In United States v. Brown, 2012 U.S. Dist. LEXIS 186968 (E.D. Ky. May 3, 2012), the court held that a search incident of a cell phone was justified, inter alia, because “Brown ignored police commands to exit the truck while visibly manipulating a cell phone.” A person in the vehicle also fled, but that is surplusage. My review of the cases tells me that manipulating the cell phone should reasonably be interpreted by the police and the courts as an attempt to warn co-conspirators, thereby inviting a search of the phone to see whom.

Permalink 06:14:11 am, by fourth, 207 words, 578 views   English (US)
Categories: General

CA11 seems to adopt a separate reasonable suspicion standard for parole violations

For a parole search, reasonable suspicion, at least for a parole officer, was shown by the new PO’s review of defendant’s file that showed multiple prior violations for: moving without permission, three hot UAs, not paying supervision fee for previous seven months, and being on parole for drugs and guns. “The Field Operations Manual states, inter alia, that a positive drug test is sufficient to constitute reasonable suspicion.” Any ulterior motive is irrelevant. United States v. Robinson, 515 Fed. Appx. 790 (11th Cir. 2013).

The affidavit for a search warrant directed at a “pill mill” was “a close question” which means the warrant was good under the regular standard of review or the good faith exception. Just the first and last sentences of one long paragraph says it all, with the discussion of the affidavit in the middle omitted: “Whether the issuing magistrate reasonably determined that there was probable cause to search all of Dr. Roos's Kentucky patient files is a close question. ... But even if it were, the suppression would not be warranted because the good-faith exception for searches conducted pursuant to warrants applies.” United States v. Roos, 2013 U.S. Dist. LEXIS 37787 (E.D. Ky. March 18, 2013),* R&R 2013 U.S. Dist. LEXIS 41856 (E.D. Ky. January 24, 2013).*

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by John Wesley Hall
Criminal Defense Lawyer and
  Fourth Amendment consultant
Little Rock, Arkansas
Contact / The Book
Search and seizure law consulting

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Most recent SCOTUS cases:
2009 to date:

2013-14 Term:
  Riley v. California, granted Jan.17, argued Apr. 29 (ScotusBlog)
  United States v. Wurie, granted Jan.17, argued Apr. 29 (ScotusBlog)
  Plumhoff v. Rickard, granted Nov. 15, argued Mar. 4 (ScotusBlog)
  Stanton v. Sims, 134 S.Ct. 3, 187 L. Ed. 2d 341 (Nov. 4, 2013) (per curiam)
  Navarette v. California, granted Oct.1, argued Jan. 21 (ScotusBlog)
  Fernandez v. California, 134 S.Ct. 1126, 188 L. Ed. 2d 25 (Feb. 25) (ScotusBlog)

2012-13 Term:
  Maryland v. King, 133 S.Ct. 1958, 186 L.Ed.2d 1 (2013) (ScotusBlog)
  Missouri v. McNeeley, 133 S.Ct. 1552, 185 L.Ed.2d 696 (2013) (ScotusBlog)
  Bailey v. United States, 133 S.Ct. 1031, 185 L.Ed.2d 19 (2013) (ScotusBlog)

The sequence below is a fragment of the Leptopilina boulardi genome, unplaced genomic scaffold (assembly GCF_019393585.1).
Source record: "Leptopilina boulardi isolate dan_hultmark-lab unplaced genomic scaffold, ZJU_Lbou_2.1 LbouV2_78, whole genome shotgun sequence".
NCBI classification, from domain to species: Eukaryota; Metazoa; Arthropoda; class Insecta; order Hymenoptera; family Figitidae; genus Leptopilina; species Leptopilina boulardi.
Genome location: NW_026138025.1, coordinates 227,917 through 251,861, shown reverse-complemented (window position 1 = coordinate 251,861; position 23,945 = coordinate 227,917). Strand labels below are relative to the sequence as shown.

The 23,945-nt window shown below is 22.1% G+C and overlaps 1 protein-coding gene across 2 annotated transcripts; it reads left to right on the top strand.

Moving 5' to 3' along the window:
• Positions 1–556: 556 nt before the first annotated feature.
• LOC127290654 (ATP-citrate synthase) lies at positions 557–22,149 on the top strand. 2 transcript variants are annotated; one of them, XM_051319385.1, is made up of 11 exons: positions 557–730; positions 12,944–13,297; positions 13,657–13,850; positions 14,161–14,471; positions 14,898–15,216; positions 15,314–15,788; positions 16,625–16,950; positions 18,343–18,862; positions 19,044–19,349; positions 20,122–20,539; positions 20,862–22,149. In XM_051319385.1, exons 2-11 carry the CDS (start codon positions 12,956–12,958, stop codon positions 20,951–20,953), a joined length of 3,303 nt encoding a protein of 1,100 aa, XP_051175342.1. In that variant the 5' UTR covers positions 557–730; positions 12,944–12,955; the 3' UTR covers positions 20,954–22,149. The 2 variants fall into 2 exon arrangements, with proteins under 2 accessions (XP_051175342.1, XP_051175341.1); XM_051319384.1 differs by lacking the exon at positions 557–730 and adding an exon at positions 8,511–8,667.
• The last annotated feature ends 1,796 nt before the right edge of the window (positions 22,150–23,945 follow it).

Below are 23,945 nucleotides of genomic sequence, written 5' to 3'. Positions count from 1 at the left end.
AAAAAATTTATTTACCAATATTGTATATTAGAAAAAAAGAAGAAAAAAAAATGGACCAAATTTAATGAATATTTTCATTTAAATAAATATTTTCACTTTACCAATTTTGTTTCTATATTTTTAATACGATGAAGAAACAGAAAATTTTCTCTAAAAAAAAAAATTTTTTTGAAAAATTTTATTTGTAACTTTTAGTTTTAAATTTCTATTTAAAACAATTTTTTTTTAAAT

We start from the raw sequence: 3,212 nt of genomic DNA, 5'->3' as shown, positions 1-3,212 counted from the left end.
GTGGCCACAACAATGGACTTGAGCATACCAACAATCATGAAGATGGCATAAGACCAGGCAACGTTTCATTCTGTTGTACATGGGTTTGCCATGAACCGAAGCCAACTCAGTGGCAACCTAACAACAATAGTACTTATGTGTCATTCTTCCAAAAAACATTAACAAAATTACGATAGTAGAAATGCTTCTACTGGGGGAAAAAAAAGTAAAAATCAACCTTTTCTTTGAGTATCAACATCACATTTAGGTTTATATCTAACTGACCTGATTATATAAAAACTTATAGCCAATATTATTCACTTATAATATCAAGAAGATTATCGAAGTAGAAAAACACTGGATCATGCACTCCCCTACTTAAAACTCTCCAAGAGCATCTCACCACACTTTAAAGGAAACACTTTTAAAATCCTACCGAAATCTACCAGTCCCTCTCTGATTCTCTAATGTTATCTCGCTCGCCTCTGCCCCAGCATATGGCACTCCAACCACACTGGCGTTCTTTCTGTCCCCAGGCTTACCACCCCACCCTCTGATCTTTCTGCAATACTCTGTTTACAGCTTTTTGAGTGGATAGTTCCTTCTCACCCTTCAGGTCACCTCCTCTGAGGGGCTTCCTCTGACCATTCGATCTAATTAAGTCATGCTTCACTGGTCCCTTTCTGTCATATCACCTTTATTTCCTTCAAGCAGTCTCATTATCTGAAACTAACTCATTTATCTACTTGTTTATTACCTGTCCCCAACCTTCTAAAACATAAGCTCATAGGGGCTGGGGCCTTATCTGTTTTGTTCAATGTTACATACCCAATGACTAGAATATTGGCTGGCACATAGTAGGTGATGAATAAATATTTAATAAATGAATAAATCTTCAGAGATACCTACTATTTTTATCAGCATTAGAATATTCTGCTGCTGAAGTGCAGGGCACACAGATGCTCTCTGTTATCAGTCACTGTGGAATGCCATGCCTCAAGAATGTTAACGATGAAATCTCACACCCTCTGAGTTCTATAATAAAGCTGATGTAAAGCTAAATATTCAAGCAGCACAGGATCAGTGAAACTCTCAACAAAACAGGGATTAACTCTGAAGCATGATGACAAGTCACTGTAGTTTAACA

Florida v. Harris, 133 S.Ct. 1050, 185 L.Ed.2d 61 (2013) (ScotusBlog)
  Florida v. Jardines, 133 S.Ct. 1409, 185 L.Ed.2d 495 (2013) (ScotusBlog)
  Clapper v. Amnesty International USA, 133 S.Ct. 1138, 185 L.Ed.2d 264 (2013) (ScotusBlog)

2011-12 Term:
  Ryburn v. Huff, 132 S.Ct. 987, 181 L.Ed.2d 966 (2012) (other blog)
  Florence v. Board of Chosen Freeholders, 132 S.Ct. 1510, 182 L.Ed.2d 566 (2012) (ScotusBlog)
  United States v. Jones, 132 S.Ct. 945, 181 L.Ed.2d 911 (2012) (ScotusBlog)
  Messerschmidt v. Millender, 132 S.Ct. 1235, 182 L.Ed.2d 47 (2012) (ScotusBlog)

2010-11 Term:
  Kentucky v. King, 131 S.Ct. 1849, 179 L.Ed.2d 865 (2011) (ScotusBlog)
  Camreta v. Greene, 131 S.Ct. 2020, 179 L.Ed.2d 1118 (2011) (ScotusBlog)
  Ashcroft v. al-Kidd, 131 S.Ct. 2074, 179 L.Ed.2d 1149 (2011) (ScotusBlog)
  Davis v. United States, 131 S.Ct. 2419, 180 L.Ed.2d 285 (2011) (ScotusBlog)

2009-10 Term:

  Michigan v. Fisher, 558 U.S. 45, 130 S.Ct. 546, 175 L.Ed.2d 410 (2009) (per curiam) (ScotusBlog)
  City of Ontario v. Quon, 560 U.S. 746, 130 S.Ct. 2619, 177 L.Ed.2d 216 (2010) (ScotusBlog)

2008-09 Term:
  Herring v. United States, 555 U.S. 135, 129 S.Ct. 695, 172 L.Ed.2d 496 (2009) (ScotusBlog)
  Pearson v. Callahan, 555 U.S. 223, 129 S.Ct. 808, 172 L.Ed.2d 565 (2009) (ScotusBlog)
  Arizona v. Johnson, 555 U.S. 323, 129 S.Ct. 781, 172 L.Ed.2d 694 (2009) (ScotusBlog)
  Arizona v. Gant, 556 U.S. 332, 129 S.Ct. 1710, 173 L.Ed.2d 485 (2009) (ScotusBlog)
  Safford Unified School District #1 v. Redding, 557 U.S. 364, 129 S.Ct. 2633, 174 L.Ed.2d 354 (2009) (ScotusBlog)

Research Links:
  Supreme Court:
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  F.R.Crim.P. 41

  FBI Domestic Investigations and Operations Guide (2008) (pdf)
  DEA Agents Manual (2002) (download)
  DOJ Computer Search Manual (2009) (pdf)

  Congressional Research Service:
    Electronic Communications Privacy Act (2012)
    Overview of the Electronic Communications Privacy Act (2012)
    Outline of Federal Statutes Governing Wiretapping and Electronic Eavesdropping (2012)